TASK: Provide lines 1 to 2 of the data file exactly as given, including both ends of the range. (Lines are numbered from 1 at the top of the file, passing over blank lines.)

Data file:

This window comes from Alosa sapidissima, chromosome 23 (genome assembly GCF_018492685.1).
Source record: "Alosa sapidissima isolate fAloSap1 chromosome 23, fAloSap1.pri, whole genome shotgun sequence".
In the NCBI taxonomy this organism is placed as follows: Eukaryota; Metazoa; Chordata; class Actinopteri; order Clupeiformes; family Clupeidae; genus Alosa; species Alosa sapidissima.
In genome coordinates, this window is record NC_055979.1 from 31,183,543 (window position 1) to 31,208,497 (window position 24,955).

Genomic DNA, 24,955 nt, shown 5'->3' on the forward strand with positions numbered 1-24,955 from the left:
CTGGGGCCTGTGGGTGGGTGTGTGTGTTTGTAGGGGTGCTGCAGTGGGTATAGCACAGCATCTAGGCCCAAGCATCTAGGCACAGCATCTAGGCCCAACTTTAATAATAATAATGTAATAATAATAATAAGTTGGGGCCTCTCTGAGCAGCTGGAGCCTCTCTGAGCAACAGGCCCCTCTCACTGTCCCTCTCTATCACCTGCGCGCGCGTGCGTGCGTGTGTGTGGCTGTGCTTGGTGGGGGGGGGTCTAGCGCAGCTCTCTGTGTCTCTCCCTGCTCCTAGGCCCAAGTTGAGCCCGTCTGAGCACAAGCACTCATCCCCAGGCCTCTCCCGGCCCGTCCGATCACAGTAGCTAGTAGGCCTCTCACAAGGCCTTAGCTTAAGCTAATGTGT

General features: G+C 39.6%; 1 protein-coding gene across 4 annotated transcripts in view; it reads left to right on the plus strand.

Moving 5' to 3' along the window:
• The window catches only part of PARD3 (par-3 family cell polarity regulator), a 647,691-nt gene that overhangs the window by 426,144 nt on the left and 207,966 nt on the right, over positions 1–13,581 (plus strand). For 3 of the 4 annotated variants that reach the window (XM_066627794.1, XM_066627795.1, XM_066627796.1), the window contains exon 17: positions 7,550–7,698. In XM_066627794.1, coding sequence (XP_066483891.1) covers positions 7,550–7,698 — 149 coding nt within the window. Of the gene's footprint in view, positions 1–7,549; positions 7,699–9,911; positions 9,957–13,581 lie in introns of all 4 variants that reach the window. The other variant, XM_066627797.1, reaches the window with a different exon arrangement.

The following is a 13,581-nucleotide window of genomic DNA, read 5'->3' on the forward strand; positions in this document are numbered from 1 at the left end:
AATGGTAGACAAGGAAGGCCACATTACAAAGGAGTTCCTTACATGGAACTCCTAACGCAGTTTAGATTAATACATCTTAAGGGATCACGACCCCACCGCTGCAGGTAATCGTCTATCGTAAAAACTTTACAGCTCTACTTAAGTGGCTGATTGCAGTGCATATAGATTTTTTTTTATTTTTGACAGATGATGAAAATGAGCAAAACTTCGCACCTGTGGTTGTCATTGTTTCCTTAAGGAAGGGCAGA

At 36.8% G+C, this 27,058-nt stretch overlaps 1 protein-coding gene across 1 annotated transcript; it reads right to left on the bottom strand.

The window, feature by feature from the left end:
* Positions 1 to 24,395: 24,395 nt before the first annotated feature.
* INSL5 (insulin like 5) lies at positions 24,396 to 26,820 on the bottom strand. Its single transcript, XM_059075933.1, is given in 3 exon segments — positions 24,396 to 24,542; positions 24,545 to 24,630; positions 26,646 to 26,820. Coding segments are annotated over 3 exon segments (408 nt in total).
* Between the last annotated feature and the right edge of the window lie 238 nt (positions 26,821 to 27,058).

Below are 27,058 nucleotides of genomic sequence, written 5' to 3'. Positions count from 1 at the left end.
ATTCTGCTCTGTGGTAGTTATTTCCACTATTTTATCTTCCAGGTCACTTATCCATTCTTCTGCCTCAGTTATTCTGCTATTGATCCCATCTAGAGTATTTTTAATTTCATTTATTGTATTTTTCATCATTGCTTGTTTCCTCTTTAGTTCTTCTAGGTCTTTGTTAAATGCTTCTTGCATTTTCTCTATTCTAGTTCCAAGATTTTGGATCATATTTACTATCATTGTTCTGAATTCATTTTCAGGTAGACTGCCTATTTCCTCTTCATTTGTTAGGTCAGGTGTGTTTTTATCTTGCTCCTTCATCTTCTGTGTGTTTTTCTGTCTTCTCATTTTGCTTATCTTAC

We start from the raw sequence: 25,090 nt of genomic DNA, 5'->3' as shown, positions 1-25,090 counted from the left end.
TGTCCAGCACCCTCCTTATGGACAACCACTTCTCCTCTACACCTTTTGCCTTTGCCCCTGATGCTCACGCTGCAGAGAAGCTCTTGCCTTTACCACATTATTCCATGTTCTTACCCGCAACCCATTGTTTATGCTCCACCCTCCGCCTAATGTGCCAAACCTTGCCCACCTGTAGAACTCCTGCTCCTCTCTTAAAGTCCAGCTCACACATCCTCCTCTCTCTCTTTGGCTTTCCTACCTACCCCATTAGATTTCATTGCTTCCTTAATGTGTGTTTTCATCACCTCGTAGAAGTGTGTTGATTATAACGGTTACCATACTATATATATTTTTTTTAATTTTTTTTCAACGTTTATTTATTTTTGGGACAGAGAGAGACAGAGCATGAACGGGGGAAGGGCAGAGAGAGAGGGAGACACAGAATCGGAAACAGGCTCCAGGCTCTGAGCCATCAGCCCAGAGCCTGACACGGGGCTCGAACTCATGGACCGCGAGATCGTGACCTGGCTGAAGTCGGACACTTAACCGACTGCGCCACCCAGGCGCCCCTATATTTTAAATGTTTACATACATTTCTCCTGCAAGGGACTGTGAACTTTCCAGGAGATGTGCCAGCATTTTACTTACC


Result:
This window comes from Alosa sapidissima, chromosome 23 (genome assembly GCF_018492685.1).
Source record: "Alosa sapidissima isolate fAloSap1 chromosome 23, fAloSap1.pri, whole genome shotgun sequence".